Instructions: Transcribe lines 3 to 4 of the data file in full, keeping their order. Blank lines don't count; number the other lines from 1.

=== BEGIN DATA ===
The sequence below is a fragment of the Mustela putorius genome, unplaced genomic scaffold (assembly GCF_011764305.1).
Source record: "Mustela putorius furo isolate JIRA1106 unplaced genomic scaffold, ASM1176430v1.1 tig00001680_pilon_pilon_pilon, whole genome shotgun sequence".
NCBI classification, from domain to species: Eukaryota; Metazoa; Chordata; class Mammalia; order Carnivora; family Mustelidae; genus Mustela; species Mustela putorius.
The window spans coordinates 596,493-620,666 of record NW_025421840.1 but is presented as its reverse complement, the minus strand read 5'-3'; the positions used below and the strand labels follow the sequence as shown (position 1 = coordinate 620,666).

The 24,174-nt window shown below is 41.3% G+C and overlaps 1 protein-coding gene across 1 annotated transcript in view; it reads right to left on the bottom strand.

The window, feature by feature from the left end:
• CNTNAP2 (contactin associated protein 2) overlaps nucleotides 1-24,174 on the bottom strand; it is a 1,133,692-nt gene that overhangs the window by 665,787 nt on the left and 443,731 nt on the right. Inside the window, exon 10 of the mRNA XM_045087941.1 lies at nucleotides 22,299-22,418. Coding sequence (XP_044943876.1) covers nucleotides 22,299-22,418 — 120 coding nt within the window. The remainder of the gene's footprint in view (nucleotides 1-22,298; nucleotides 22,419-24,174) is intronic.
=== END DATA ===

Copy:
NCBI classification, from domain to species: Eukaryota; Metazoa; Chordata; class Mammalia; order Carnivora; family Mustelidae; genus Mustela; species Mustela putorius.
The window spans coordinates 596,493-620,666 of record NW_025421840.1 but is presented as its reverse complement, the minus strand read 5'-3'; the positions used below and the strand labels follow the sequence as shown (position 1 = coordinate 620,666).